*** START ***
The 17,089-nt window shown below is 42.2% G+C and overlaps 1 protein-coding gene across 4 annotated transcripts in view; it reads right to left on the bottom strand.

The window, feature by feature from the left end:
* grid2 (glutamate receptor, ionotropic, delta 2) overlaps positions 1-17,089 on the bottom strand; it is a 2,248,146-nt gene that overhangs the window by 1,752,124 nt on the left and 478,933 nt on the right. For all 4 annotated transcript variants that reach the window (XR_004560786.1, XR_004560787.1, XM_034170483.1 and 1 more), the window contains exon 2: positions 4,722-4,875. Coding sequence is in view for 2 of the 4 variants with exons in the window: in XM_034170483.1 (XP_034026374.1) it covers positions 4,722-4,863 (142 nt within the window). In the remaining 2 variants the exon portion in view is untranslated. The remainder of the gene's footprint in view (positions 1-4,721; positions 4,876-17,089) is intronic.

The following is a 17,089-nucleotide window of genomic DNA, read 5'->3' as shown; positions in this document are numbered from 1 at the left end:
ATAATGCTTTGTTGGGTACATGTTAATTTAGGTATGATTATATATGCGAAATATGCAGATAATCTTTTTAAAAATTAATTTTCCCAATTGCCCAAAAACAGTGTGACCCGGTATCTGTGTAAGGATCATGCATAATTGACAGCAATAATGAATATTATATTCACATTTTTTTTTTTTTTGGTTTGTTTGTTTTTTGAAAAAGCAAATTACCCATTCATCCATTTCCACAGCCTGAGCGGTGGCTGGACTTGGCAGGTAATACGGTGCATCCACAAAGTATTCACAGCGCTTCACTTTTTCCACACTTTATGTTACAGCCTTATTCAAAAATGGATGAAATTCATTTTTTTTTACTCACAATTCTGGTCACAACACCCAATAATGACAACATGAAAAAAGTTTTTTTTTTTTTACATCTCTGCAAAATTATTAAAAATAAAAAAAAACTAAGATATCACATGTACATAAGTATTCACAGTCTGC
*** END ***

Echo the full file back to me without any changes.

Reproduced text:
The 17,089-nt window shown below is 42.2% G+C and overlaps 1 protein-coding gene across 4 annotated transcripts in view; it reads right to left on the bottom strand.

The window, feature by feature from the left end:
* grid2 (glutamate receptor, ionotropic, delta 2) overlaps positions 1-17,089 on the bottom strand; it is a 2,248,146-nt gene that overhangs the window by 1,752,124 nt on the left and 478,933 nt on the right. For all 4 annotated transcript variants that reach the window (XR_004560786.1, XR_004560787.1, XM_034170483.1 and 1 more), the window contains exon 2: positions 4,722-4,875. Coding sequence is in view for 2 of the 4 variants with exons in the window: in XM_034170483.1 (XP_034026374.1) it covers positions 4,722-4,863 (142 nt within the window). In the remaining 2 variants the exon portion in view is untranslated. The remainder of the gene's footprint in view (positions 1-4,721; positions 4,876-17,089) is intronic.

The following is a 17,089-nucleotide window of genomic DNA, read 5'->3' as shown; positions in this document are numbered from 1 at the left end:
ATAATGCTTTGTTGGGTACATGTTAATTTAGGTATGATTATATATGCGAAATATGCAGATAATCTTTTTAAAAATTAATTTTCCCAATTGCCCAAAAACAGTGTGACCCGGTATCTGTGTAAGGATCATGCATAATTGACAGCAATAATGAATATTATATTCACATTTTTTTTTTTTTTGGTTTGTTTGTTTTTTGAAAAAGCAAATTACCCATTCATCCATTTCCACAGCCTGAGCGGTGGCTGGACTTGGCAGGTAATACGGTGCATCCACAAAGTATTCACAGCGCTTCACTTTTTCCACACTTTATGTTACAGCCTTATTCAAAAATGGATGAAATTCATTTTTTTTTACTCACAATTCTGGTCACAACACCCAATAATGACAACATGAAAAAAGTTTTTTTTTTTTTACATCTCTGCAAAATTATTAAAAATAAAAAAAAACTAAGATATCACATGTACATAAGTATTCACAGTCTGC